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Markit Economics released its final manufacturing purchasing managers' index (PMI) for the U.S. on Monday. The U.S. final manufacturing purchasing managers' index (PMI) decreased to 51.2 in December from 52.8 in November, down from the previous estimate of 51.3. It was the lowest level since October 2012.
A reading above 50 indicates expansion in economic activity.
The index was driven by a slower pace of growth in output and new business, while input costs fell.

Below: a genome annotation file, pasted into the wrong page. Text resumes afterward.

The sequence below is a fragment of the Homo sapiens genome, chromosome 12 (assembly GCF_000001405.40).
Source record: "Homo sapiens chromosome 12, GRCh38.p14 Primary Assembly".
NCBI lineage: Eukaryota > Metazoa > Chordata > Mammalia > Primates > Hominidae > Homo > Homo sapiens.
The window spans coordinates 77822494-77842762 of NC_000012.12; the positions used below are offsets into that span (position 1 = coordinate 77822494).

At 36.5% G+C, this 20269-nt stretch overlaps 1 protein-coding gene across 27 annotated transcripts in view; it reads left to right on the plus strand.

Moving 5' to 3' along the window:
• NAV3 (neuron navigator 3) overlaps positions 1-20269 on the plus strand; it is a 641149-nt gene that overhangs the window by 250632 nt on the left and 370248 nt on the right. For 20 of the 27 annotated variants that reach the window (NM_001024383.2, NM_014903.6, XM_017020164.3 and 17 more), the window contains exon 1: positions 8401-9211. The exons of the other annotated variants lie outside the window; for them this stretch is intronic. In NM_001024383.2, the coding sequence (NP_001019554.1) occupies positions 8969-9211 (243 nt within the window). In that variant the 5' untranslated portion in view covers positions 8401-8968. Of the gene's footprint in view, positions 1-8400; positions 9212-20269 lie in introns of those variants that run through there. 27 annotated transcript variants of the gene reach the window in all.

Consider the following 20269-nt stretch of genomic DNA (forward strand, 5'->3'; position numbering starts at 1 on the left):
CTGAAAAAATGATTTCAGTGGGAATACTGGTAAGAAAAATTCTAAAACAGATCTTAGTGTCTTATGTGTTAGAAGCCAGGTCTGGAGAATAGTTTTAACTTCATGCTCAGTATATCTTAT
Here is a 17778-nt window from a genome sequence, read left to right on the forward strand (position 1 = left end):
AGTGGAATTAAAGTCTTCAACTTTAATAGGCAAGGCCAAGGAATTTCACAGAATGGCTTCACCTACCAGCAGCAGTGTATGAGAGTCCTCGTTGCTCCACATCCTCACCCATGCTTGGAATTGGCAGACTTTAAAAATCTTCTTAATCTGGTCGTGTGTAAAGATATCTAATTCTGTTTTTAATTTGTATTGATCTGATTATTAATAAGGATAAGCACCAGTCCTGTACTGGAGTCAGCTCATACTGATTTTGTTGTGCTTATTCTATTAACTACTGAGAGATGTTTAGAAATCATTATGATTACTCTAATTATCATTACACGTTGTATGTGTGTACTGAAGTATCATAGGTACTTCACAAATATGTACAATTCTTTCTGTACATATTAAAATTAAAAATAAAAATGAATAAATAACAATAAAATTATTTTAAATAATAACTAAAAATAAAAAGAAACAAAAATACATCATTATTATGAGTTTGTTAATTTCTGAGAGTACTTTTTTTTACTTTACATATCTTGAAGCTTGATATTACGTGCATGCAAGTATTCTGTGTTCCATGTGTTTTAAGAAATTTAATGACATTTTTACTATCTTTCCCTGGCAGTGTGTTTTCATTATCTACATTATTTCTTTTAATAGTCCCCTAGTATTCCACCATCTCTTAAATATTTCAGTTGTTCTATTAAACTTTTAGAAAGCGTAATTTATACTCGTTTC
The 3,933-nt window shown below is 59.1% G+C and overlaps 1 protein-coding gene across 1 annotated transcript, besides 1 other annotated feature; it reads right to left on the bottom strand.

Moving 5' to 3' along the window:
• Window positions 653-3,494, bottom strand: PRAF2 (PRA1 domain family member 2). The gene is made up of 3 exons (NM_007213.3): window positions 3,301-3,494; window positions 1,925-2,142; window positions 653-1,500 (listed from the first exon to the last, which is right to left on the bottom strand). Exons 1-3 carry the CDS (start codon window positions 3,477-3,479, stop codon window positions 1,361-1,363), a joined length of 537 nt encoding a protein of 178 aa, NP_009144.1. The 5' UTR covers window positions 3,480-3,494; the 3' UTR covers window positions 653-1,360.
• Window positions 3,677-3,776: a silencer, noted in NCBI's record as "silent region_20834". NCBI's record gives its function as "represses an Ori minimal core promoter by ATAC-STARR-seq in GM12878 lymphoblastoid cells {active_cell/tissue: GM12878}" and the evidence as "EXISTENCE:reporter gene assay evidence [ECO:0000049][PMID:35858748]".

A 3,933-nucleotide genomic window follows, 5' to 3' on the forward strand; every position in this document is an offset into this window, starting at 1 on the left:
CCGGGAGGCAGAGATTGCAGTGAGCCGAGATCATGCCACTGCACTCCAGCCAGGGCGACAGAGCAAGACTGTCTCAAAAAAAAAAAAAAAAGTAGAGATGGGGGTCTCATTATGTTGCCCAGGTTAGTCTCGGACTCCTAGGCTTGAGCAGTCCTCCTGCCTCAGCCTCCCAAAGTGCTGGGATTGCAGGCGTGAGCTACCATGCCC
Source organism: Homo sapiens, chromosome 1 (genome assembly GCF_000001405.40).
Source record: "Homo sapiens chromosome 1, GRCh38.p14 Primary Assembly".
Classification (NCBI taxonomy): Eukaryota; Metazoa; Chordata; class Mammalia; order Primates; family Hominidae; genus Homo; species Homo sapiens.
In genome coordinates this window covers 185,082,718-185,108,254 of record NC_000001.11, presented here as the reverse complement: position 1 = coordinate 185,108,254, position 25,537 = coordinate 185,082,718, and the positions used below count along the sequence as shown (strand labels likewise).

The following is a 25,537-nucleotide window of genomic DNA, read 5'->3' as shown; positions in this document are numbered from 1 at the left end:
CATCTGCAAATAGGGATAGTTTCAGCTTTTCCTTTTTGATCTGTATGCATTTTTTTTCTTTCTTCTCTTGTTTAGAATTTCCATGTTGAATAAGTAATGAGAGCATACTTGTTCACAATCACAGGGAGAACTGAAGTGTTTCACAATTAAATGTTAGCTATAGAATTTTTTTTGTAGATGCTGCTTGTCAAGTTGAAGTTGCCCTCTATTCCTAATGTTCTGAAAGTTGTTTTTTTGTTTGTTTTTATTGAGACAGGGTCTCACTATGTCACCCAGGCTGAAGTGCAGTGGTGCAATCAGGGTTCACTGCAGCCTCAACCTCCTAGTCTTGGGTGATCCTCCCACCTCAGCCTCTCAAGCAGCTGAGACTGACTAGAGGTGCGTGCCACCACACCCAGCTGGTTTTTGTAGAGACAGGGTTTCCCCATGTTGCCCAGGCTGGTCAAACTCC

"The strong dollar is hurting exporters as well as hitting domestic sales as firms compete against inflows of cheap imports. Low oil prices are meanwhile hitting demand for goods and machinery from the energy sector. There are signs that consumers are becoming more cautious in relation to spending as interest rates lift off their historic lows, and overseas demand remains in the doldrums. All of these factors look set to continue to hurt manufacturers, and even intensify, in coming months," Markit's Chief Economist Chris Williamson said.
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